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Building Design

Green Building Materials
20110504-RD-LSC-0474 - Flickr - USDAgov Material selection is full of trade-off decisions, and effective strategies vary widely based on your goals and situation.  Sustainable materials can mean many things, and this page explains some considerations besides the materials’ energy performance.

As discussed on the Resource Use and Buildings page, good thermal performance of the materials in the building envelope can help the building save energy and is usually the most important factor in building material selection (for example, insulation or thermal mass).  

Lifecycle Assessment is the most thorough way to determine the environmental impacts of your building materials. However, LCA can be very costly, varies project-to-project, and is not yet extremely prevalent. Instead, the building and building products industries have a host of measures and “certifications” for green building products. BuildingGreen’s Green Building Product Certification Guide is a fantastic resource for understanding this (sometimes intentionally) complex world.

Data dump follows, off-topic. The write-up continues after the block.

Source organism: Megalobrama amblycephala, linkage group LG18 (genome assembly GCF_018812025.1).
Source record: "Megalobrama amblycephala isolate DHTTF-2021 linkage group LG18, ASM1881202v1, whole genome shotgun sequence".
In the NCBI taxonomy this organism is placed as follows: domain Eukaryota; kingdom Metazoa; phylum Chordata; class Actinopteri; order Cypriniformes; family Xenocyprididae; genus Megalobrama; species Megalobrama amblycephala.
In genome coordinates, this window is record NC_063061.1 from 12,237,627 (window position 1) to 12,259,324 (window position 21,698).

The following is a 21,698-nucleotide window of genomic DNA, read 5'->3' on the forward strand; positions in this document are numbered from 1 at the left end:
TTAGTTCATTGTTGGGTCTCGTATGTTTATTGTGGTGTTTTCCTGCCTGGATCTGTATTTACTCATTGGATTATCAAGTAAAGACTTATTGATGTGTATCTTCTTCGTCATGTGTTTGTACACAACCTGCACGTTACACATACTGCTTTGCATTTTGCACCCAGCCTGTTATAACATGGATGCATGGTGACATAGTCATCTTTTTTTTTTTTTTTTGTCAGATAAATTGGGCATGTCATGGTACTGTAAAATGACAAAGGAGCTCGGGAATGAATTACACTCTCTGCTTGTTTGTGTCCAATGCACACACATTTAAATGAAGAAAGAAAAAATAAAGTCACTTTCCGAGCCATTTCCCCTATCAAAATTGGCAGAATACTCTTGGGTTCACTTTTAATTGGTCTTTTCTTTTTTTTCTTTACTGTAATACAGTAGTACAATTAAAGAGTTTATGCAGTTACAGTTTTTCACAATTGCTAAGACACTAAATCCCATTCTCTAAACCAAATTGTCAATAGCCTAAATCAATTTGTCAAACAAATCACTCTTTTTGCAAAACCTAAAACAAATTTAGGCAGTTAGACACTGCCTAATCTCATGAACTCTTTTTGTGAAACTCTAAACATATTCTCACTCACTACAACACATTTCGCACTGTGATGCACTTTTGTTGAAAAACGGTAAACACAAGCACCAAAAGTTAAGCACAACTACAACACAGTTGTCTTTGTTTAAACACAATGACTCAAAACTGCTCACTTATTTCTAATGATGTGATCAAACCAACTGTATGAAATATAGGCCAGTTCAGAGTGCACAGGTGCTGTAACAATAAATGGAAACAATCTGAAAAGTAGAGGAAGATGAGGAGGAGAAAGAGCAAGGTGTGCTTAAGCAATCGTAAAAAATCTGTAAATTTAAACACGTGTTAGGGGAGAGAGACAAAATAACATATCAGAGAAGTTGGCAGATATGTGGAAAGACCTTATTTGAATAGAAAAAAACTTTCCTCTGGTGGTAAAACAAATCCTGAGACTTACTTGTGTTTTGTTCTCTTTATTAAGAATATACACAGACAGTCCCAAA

The following is a quick rundown of factors about how the material is produced and disposed of that can be important to consider.
 

Recycled Materials

photo: Jeremy Faludi

Steel recycling plant, with cranes sorting scrap

Materials using recycled content not only require less virgin resources, they also use less energy and chemicals to process.  For instance, recycled ("secondary") aluminum has 90% less embodied energy than virgin ("primary") aluminum.